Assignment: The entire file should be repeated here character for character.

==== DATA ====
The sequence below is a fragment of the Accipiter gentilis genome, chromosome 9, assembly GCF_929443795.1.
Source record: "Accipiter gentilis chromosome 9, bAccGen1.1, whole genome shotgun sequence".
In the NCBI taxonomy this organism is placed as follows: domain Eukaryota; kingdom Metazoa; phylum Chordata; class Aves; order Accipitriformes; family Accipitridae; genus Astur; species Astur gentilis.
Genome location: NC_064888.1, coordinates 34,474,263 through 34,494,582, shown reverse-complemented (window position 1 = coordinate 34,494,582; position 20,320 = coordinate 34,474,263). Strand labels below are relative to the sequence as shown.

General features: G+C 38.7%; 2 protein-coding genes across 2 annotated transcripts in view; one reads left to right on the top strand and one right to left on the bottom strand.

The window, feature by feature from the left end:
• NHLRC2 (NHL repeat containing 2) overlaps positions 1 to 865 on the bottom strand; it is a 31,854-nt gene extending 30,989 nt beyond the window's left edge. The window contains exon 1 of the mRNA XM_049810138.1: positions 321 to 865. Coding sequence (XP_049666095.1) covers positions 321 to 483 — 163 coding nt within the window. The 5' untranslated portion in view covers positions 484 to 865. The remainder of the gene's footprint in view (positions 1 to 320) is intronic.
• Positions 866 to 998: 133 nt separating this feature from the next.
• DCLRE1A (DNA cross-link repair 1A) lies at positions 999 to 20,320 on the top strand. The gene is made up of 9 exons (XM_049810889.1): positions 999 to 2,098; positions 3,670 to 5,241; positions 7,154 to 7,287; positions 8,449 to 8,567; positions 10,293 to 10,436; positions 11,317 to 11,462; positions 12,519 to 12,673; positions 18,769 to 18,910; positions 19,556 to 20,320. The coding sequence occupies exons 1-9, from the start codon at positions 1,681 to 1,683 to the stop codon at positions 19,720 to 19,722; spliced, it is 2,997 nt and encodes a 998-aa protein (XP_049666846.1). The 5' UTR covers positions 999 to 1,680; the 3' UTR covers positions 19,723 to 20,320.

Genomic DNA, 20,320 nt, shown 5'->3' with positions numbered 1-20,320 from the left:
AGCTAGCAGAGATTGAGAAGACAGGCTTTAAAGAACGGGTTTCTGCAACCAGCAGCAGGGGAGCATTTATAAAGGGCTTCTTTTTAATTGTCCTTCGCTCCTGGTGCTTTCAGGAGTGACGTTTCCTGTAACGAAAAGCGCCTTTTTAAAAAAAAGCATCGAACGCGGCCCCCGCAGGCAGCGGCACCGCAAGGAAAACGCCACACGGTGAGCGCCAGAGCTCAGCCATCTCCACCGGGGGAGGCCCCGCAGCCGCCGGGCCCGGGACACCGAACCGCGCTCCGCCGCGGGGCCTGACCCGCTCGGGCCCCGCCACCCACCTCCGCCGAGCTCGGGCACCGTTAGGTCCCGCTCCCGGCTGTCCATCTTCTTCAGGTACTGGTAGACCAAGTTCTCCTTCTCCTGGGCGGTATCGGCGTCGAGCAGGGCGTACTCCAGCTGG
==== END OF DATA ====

The sequence below is a fragment of the Accipiter gentilis genome, chromosome 9, assembly GCF_929443795.1.
Source record: "Accipiter gentilis chromosome 9, bAccGen1.1, whole genome shotgun sequence".
In the NCBI taxonomy this organism is placed as follows: domain Eukaryota; kingdom Metazoa; phylum Chordata; class Aves; order Accipitriformes; family Accipitridae; genus Astur; species Astur gentilis.
Genome location: NC_064888.1, coordinates 34,474,263 through 34,494,582, shown reverse-complemented (window position 1 = coordinate 34,494,582; position 20,320 = coordinate 34,474,263). Strand labels below are relative to the sequence as shown.

General features: G+C 38.7%; 2 protein-coding genes across 2 annotated transcripts in view; one reads left to right on the top strand and one right to left on the bottom strand.

The window, feature by feature from the left end:
• NHLRC2 (NHL repeat containing 2) overlaps positions 1 to 865 on the bottom strand; it is a 31,854-nt gene extending 30,989 nt beyond the window's left edge. The window contains exon 1 of the mRNA XM_049810138.1: positions 321 to 865. Coding sequence (XP_049666095.1) covers positions 321 to 483 — 163 coding nt within the window. The 5' untranslated portion in view covers positions 484 to 865. The remainder of the gene's footprint in view (positions 1 to 320) is intronic.
• Positions 866 to 998: 133 nt separating this feature from the next.
• DCLRE1A (DNA cross-link repair 1A) lies at positions 999 to 20,320 on the top strand. The gene is made up of 9 exons (XM_049810889.1): positions 999 to 2,098; positions 3,670 to 5,241; positions 7,154 to 7,287; positions 8,449 to 8,567; positions 10,293 to 10,436; positions 11,317 to 11,462; positions 12,519 to 12,673; positions 18,769 to 18,910; positions 19,556 to 20,320. The coding sequence occupies exons 1-9, from the start codon at positions 1,681 to 1,683 to the stop codon at positions 19,720 to 19,722; spliced, it is 2,997 nt and encodes a 998-aa protein (XP_049666846.1). The 5' UTR covers positions 999 to 1,680; the 3' UTR covers positions 19,723 to 20,320.

Genomic DNA, 20,320 nt, shown 5'->3' with positions numbered 1-20,320 from the left:
AGCTAGCAGAGATTGAGAAGACAGGCTTTAAAGAACGGGTTTCTGCAACCAGCAGCAGGGGAGCATTTATAAAGGGCTTCTTTTTAATTGTCCTTCGCTCCTGGTGCTTTCAGGAGTGACGTTTCCTGTAACGAAAAGCGCCTTTTTAAAAAAAAGCATCGAACGCGGCCCCCGCAGGCAGCGGCACCGCAAGGAAAACGCCACACGGTGAGCGCCAGAGCTCAGCCATCTCCACCGGGGGAGGCCCCGCAGCCGCCGGGCCCGGGACACCGAACCGCGCTCCGCCGCGGGGCCTGACCCGCTCGGGCCCCGCCACCCACCTCCGCCGAGCTCGGGCACCGTTAGGTCCCGCTCCCGGCTGTCCATCTTCTTCAGGTACTGGTAGACCAAGTTCTCCTTCTCCTGGGCGGTATCGGCGTCGAGCAGGGCGTACTCCAGCTGG